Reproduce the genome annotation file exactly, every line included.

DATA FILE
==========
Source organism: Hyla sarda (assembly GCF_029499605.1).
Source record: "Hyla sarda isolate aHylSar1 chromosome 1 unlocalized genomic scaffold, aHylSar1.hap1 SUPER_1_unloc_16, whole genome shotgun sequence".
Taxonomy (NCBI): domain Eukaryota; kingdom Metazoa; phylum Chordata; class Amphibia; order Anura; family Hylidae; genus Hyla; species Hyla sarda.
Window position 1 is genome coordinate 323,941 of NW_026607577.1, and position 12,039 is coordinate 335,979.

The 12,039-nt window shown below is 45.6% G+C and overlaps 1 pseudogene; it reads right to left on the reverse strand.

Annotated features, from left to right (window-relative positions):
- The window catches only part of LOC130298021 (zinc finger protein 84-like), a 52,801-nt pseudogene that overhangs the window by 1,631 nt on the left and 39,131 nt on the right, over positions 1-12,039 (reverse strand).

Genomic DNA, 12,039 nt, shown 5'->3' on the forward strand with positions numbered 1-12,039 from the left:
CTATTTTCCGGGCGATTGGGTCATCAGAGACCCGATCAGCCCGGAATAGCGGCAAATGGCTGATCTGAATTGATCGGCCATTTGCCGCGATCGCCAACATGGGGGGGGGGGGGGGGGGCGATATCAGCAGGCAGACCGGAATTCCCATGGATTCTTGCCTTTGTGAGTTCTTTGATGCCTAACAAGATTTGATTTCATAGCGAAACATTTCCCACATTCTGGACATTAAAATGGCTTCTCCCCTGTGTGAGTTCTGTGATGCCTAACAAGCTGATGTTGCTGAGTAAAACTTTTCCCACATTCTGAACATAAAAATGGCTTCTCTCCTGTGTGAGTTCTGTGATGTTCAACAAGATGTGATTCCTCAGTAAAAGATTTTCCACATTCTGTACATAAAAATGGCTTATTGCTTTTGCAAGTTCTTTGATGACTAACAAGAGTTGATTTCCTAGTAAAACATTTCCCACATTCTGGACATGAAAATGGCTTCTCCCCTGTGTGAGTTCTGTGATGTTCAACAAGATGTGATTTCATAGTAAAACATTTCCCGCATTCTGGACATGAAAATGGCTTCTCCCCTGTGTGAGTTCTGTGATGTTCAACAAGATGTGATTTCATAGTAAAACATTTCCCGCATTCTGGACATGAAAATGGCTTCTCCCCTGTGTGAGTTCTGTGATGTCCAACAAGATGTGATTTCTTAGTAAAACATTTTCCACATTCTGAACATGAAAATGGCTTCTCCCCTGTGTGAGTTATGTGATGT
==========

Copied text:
Source organism: Hyla sarda (assembly GCF_029499605.1).
Source record: "Hyla sarda isolate aHylSar1 chromosome 1 unlocalized genomic scaffold, aHylSar1.hap1 SUPER_1_unloc_16, whole genome shotgun sequence".
Taxonomy (NCBI): domain Eukaryota; kingdom Metazoa; phylum Chordata; class Amphibia; order Anura; family Hylidae; genus Hyla; species Hyla sarda.
Window position 1 is genome coordinate 323,941 of NW_026607577.1, and position 12,039 is coordinate 335,979.

The 12,039-nt window shown below is 45.6% G+C and overlaps 1 pseudogene; it reads right to left on the reverse strand.

Annotated features, from left to right (window-relative positions):
- The window catches only part of LOC130298021 (zinc finger protein 84-like), a 52,801-nt pseudogene that overhangs the window by 1,631 nt on the left and 39,131 nt on the right, over positions 1-12,039 (reverse strand).

Genomic DNA, 12,039 nt, shown 5'->3' on the forward strand with positions numbered 1-12,039 from the left:
CTATTTTCCGGGCGATTGGGTCATCAGAGACCCGATCAGCCCGGAATAGCGGCAAATGGCTGATCTGAATTGATCGGCCATTTGCCGCGATCGCCAACATGGGGGGGGGGGGGGGGGGCGATATCAGCAGGCAGACCGGAATTCCCATGGATTCTTGCCTTTGTGAGTTCTTTGATGCCTAACAAGATTTGATTTCATAGCGAAACATTTCCCACATTCTGGACATTAAAATGGCTTCTCCCCTGTGTGAGTTCTGTGATGCCTAACAAGCTGATGTTGCTGAGTAAAACTTTTCCCACATTCTGAACATAAAAATGGCTTCTCTCCTGTGTGAGTTCTGTGATGTTCAACAAGATGTGATTCCTCAGTAAAAGATTTTCCACATTCTGTACATAAAAATGGCTTATTGCTTTTGCAAGTTCTTTGATGACTAACAAGAGTTGATTTCCTAGTAAAACATTTCCCACATTCTGGACATGAAAATGGCTTCTCCCCTGTGTGAGTTCTGTGATGTTCAACAAGATGTGATTTCATAGTAAAACATTTCCCGCATTCTGGACATGAAAATGGCTTCTCCCCTGTGTGAGTTCTGTGATGTTCAACAAGATGTGATTTCATAGTAAAACATTTCCCGCATTCTGGACATGAAAATGGCTTCTCCCCTGTGTGAGTTCTGTGATGTCCAACAAGATGTGATTTCTTAGTAAAACATTTTCCACATTCTGAACATGAAAATGGCTTCTCCCCTGTGTGAGTTATGTGATGT